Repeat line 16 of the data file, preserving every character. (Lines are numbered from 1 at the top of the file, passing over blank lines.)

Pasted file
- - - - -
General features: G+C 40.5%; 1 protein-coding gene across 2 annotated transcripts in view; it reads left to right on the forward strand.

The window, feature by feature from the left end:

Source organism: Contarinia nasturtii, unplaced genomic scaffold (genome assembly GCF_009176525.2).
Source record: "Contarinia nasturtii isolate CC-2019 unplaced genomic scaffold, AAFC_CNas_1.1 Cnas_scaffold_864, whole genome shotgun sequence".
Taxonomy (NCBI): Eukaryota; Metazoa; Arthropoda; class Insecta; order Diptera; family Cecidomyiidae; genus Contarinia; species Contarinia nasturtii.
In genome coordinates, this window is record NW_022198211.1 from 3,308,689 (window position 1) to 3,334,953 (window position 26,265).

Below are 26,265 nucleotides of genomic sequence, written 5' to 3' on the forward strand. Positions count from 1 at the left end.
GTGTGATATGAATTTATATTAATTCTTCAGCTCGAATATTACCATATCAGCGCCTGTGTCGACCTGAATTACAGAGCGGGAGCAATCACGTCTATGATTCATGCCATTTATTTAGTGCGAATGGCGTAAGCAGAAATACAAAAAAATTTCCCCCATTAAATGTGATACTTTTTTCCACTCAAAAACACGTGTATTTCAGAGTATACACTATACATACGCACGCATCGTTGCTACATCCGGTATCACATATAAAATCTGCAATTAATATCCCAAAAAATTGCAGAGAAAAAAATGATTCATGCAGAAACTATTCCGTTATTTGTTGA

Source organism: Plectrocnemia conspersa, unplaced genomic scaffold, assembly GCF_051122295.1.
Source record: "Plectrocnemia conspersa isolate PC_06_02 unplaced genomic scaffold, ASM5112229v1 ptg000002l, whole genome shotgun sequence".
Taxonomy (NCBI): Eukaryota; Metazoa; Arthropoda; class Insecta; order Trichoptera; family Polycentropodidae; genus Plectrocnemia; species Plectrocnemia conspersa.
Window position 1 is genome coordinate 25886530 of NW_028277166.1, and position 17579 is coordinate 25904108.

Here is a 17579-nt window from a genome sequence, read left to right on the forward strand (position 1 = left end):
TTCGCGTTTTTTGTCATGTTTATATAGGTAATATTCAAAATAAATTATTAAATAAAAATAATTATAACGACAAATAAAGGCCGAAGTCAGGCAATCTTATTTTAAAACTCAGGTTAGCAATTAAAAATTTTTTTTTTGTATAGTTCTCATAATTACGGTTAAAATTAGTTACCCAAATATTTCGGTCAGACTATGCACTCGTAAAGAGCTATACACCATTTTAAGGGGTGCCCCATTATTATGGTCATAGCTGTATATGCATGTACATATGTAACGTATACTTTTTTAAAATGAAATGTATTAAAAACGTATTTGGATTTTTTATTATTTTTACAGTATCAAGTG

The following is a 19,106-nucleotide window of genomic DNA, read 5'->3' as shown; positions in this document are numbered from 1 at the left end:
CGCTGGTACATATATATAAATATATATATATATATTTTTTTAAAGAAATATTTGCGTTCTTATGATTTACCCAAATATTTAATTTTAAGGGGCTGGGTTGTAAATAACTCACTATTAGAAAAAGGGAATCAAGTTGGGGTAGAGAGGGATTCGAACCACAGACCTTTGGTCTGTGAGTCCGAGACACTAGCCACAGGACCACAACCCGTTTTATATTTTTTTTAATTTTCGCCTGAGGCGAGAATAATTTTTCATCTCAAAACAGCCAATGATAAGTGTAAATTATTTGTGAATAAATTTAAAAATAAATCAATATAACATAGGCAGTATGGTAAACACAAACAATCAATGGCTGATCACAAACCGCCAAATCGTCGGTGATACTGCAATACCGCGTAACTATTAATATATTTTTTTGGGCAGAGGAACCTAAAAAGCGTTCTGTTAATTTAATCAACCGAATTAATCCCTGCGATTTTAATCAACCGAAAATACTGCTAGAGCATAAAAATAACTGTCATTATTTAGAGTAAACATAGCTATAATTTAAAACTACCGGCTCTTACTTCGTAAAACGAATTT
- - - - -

CGCTGGTACATATATATAAATATATATATATATATTTTTTTAAAGAAATATTTGCGTTCTTATGATTTACCCAAATATTTAATTTTAAGGGGCTGGGTTGTAAATAACTCACTATTAGAAAAAGGGAATCAAGTTGGGGTAGAGAGGGATTCGAACCACAGACCTTTGGTCTGTGAGTCCGAGACACTAGCCACAGGACCACAACCCGTTTTATATTTTTTTTAATTTTCGCCTGAGGCGAGAATAATTTTTCATCTCAAAACAGCCAATGATAAGTGTAAATTATTTGTGAATAAATTTAAAAATAAATCAATATAACATAGGCAGTATGGTAAACACAAACAATCAATGGCTGATCACAAACCGCCAAATCGTCGGTGATACTGCAATACCGCGTAACTATTAATATATTTTTTTGGGCAGAGGAACCTAAAAAGCGTTCTGTTAATTTAATCAACCGAATTAATCCCTGCGATTTTAATCAACCGAAAATACTGCTAGAGCATAAAAATAACTGTCATTATTTAGAGTAAACATAGCTATAATTTAAAACTACCGGCTCTTACTTCGTAAAACGAATTT